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    Despite three crashes, Geraint Thomas manages to salvage second place

    Jul 28, 2019
    PHOTO: AP

    VAL THORENS, France — Before he started the defense of his Tour de France title, Geraint Thomas likened his win in 2018 to having a hit single.

    Turns out the B-side was pretty good, too.

    He'll be runner-up on the podium in Paris on Sunday. Not first. But like "Play With Fire" — the B-side to the Rolling Stones' "The Last Time" — not half-bad either.

    Two factors came together to bar Thomas' route to back-to-back Tour titles.

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    The biggest obstacle was Egan Bernal, Thomas' teammate who introduced himself as a cycling superstar in the making by securing his first Tour title at just 22 — younger than Jacques Anquetil, Eddy Merckx, Bernard Hinault and Miguel Indurain all were before they won the first of their five Tours each.

    When the Tour's outcome came down to the final climbs in the high Alps in the last week, Bernal proved to be the stronger of the two teammates who started out as co-leaders at Ineos when the Tour roared off from Belgium on July 6.

    The other spanner in Thomas' wheel was partly of his own making and part rotten luck. A crash at the Tour de Suisse in June disrupted his preparations for the Tour. Once the Tour started, Thomas quickly found himself on the back foot, with Ineos not controlling the racing set alight by French rider Julian Alaphilippe. Three crashes at the Tour also did nothing to help Thomas' cause.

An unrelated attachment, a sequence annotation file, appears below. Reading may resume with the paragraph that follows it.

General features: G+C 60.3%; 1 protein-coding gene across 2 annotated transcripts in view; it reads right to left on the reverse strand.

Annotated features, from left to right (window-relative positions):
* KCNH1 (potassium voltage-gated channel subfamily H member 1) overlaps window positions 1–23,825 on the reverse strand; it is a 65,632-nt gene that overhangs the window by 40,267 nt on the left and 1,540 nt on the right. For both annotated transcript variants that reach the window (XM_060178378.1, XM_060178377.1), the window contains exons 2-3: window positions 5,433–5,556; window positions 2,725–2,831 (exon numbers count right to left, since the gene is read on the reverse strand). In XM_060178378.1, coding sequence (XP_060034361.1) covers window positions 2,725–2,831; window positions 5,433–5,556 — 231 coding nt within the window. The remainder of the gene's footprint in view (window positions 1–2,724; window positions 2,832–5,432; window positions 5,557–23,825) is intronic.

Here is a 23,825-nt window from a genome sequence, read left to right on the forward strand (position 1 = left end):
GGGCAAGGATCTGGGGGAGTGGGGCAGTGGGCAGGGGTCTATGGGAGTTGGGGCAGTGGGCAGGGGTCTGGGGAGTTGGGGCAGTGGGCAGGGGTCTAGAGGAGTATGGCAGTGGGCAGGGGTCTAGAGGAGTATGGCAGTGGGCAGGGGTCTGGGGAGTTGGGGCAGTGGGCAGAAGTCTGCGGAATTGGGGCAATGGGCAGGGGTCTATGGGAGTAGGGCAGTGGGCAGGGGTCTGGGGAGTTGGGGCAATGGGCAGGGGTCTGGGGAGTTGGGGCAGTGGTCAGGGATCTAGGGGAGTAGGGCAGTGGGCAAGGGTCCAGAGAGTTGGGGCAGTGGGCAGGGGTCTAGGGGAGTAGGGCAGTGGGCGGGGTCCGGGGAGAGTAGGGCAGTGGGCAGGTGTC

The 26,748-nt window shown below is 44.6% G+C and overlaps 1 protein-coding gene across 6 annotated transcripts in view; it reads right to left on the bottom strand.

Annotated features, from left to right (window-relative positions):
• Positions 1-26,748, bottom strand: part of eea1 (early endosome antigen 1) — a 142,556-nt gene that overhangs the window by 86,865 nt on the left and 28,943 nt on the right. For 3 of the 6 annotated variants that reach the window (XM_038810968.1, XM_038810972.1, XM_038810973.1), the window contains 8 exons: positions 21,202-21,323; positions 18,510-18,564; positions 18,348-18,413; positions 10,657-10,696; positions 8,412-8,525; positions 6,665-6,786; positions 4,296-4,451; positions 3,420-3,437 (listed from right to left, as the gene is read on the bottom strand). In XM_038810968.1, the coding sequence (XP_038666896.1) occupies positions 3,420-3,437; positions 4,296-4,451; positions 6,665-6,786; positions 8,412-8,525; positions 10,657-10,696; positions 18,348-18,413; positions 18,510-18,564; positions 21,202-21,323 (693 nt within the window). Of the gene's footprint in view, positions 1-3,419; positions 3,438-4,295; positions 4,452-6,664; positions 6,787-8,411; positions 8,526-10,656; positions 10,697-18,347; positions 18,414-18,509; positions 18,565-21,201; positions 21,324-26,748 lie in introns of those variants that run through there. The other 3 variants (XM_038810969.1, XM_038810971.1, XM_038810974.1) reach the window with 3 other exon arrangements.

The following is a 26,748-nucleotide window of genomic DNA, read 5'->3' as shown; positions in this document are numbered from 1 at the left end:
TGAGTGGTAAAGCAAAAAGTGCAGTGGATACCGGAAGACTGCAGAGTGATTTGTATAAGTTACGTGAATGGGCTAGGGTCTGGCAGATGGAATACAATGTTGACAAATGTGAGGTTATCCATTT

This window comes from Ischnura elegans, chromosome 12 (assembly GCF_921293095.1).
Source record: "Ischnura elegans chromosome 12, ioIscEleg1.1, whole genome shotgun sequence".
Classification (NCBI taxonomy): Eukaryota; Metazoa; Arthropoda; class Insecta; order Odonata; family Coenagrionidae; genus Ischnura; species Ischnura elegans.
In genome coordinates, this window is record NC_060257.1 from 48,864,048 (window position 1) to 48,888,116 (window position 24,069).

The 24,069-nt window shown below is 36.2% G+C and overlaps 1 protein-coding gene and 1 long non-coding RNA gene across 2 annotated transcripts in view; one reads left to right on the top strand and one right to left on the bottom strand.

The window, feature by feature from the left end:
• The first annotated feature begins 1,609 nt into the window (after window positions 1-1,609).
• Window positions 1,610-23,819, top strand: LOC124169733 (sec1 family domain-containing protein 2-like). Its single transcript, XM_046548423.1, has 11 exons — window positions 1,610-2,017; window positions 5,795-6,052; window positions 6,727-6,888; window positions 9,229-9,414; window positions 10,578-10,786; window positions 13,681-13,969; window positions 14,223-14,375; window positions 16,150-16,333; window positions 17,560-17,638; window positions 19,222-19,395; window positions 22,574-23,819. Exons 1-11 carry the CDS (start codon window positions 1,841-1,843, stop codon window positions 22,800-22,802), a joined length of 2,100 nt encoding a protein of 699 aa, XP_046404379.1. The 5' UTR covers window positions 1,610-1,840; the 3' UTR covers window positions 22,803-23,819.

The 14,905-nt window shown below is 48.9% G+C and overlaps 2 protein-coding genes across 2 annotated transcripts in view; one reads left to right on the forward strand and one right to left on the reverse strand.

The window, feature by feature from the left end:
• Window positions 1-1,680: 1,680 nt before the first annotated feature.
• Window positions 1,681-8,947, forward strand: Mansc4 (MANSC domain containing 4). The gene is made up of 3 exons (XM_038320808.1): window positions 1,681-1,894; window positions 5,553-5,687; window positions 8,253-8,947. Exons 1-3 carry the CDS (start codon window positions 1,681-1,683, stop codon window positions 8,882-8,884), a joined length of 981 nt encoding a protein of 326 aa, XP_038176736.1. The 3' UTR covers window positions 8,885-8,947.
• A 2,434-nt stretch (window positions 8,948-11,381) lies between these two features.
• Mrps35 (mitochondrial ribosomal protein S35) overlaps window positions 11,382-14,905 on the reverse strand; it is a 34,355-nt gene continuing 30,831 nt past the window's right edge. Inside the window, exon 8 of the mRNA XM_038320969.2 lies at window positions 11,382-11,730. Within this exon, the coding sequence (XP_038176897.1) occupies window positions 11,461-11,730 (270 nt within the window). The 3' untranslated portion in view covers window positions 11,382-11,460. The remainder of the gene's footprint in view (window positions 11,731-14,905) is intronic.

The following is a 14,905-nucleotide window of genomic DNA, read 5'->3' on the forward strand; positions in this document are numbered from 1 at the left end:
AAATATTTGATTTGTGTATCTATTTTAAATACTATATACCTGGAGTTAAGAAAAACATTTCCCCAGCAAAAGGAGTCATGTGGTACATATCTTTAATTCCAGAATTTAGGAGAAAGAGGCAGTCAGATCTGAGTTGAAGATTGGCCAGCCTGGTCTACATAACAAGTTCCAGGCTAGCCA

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    "It's night and day between this year and last year. This year any little thing that could go wrong did go wrong, it felt like," the Welshman said Saturday after securing the runner-up spot on the final climb to the ski station of Val Thorens. "It was tough, but you know I had to stay positive, and stay focused and just keep fighting and that's what I did."

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    "It didn't quite happen for me," he said. "Last year, I didn't have one crash. I didn't have one puncture."

    Sunday will mark the second time that the team, formerly Sky and now re-branded as Ineos, has monopolized the top two steps of the podium, following the duo of Bradley Wiggins and Chris Froome in 2012.

    Thomas, now 33, said he still believes he can win another Tour title, have another hit single.

    "A lot of people probably don't," he said. "But whatever, that spurs me on."

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    PHOTO: AP
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